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Redhead extiction?

Posted by mda22 on March 11, 2011

Most of us have heard about redheads going extinct in the near future.  Actually,  a recent report in the national geographic states that it could be as soon as 2060 that we see the last ginger. However, several sources claim this misconception is extremely false. In order to understand why, you must first understand what causes someone to be a redhead. Red hair is caused by a rare mutation in the MC1R protein which is a protein in charge of hair color and skin pigmentation. I guess this means gingers really are mutants…. 

Red hair is caused by a mutation in the MC1R gene. The gene is also a recessive trait, if both parents are redheads they pass on this MC1R gene to their offspring. In some cases, the red hair can skip a generation or two and resurface again, whatever hair color the parents in the middle have.

In addition to having red hair, pale kin, and in most cases looking nothing like your parents there are also some studies that show that they’re are medical implications that come along with the MC1R gene as well. National Geographic says the gene at first had the beneficial effect of increasing the body’s ability to make vitamin D from sunlight. Making them more prone to skin related cancers and diseases.  Also it has been proven that natural redheads are more sensitive to thermal pain, and less to other types of pain such as electrically induced pain. A follow up study to this one found that in general redheads require quite a bit more anesthetic than people of other hair colors. Just in case this wasn’t enough for you, here are some other facts about gingers:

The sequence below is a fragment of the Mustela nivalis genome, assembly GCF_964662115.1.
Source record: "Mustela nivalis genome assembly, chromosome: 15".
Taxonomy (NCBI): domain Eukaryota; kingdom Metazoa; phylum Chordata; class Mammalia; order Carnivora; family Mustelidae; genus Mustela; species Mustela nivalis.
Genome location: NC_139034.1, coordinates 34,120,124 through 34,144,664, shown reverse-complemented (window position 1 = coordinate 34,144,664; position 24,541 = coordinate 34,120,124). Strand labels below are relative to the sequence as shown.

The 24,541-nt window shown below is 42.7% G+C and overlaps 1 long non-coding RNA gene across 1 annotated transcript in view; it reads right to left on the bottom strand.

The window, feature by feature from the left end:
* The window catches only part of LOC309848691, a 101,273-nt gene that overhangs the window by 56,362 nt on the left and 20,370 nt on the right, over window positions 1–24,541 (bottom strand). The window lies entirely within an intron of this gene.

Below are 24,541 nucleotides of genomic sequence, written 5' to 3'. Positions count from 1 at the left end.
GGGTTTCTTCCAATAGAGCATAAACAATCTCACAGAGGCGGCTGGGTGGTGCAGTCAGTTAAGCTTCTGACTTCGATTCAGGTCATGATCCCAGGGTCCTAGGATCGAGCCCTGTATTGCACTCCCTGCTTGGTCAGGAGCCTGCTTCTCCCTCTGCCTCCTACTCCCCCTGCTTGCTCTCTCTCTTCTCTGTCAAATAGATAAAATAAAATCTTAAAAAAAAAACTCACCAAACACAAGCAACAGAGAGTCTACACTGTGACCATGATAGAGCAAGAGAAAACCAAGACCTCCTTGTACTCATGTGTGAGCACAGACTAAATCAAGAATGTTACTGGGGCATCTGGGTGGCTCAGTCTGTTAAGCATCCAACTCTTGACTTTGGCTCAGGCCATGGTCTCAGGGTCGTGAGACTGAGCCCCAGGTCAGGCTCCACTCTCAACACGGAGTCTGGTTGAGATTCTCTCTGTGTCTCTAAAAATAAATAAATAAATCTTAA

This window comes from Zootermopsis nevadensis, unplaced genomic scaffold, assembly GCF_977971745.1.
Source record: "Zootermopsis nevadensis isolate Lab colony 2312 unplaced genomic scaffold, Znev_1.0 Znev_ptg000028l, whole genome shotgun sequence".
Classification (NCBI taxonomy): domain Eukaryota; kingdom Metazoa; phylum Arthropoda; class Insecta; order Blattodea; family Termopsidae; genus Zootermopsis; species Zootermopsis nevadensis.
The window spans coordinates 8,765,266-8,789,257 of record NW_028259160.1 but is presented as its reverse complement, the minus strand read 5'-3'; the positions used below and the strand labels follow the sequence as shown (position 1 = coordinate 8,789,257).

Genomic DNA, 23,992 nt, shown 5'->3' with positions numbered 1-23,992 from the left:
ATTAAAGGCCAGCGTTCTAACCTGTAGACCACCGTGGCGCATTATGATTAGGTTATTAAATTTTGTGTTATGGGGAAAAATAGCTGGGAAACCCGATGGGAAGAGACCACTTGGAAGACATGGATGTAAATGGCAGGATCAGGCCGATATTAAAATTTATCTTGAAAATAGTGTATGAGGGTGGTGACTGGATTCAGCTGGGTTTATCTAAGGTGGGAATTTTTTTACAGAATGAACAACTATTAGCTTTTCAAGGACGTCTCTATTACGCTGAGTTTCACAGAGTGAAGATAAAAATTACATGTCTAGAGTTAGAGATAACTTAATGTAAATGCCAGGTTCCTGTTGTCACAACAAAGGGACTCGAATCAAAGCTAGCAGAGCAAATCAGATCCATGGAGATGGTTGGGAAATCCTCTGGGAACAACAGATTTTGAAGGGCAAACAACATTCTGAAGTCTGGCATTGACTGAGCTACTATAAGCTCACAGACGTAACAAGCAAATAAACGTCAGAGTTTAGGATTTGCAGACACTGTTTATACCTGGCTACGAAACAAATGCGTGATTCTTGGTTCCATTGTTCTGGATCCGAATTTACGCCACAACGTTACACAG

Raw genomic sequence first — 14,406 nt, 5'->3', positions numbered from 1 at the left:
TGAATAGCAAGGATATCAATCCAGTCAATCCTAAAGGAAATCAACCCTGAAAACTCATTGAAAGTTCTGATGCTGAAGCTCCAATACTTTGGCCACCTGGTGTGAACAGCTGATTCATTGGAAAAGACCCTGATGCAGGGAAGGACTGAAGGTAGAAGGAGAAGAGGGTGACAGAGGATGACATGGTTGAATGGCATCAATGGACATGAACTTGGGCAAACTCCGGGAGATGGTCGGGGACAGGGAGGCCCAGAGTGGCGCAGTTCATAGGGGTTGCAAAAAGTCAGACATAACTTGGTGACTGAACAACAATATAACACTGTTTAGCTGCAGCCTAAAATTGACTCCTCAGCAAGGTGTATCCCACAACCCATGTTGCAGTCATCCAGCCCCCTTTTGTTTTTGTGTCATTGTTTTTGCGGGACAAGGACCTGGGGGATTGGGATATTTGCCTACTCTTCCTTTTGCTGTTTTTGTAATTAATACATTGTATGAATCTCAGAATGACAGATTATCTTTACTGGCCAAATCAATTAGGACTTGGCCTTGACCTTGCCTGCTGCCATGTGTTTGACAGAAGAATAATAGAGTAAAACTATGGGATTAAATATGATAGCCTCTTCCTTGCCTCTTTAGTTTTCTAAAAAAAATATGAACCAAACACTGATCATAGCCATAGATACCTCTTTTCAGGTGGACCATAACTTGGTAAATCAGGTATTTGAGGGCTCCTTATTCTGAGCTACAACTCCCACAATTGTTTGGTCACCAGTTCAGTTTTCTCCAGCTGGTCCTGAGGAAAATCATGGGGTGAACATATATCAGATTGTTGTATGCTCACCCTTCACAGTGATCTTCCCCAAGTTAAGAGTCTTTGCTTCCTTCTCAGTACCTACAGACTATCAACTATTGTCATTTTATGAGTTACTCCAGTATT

• Red hair is seen on the heads of only four percent of people. Most of these exist in the U.K., the Republic of Ireland, and Australia.
  • The highest percentage of natural redheads in the world is in Scotland (13%), followed closely by Ireland with 10%. In the US, about 2% of the population are natural redheads.
  • There is a belief that redheads are prone to industrial deafness. This actually could be true as the melanocytes are found in the middle ear.
  • Redheads don’t turn grey. Red hair turned sandy, then white. They are also found to loose their color later in life than people carrying other hair colors.
  • The perception of the color red, scientifically speaking, enhances the viewers metabolism and increases heart rate and respiration.
  • The first human redheads walked this earth about 50,000 years ago in Africa and then spread throughout Northern Europe.
  • The color Green tempers red. Look at a color chart. This is why redheads are taught as children to wear lots of green. As if red hair is a shameful state of being.

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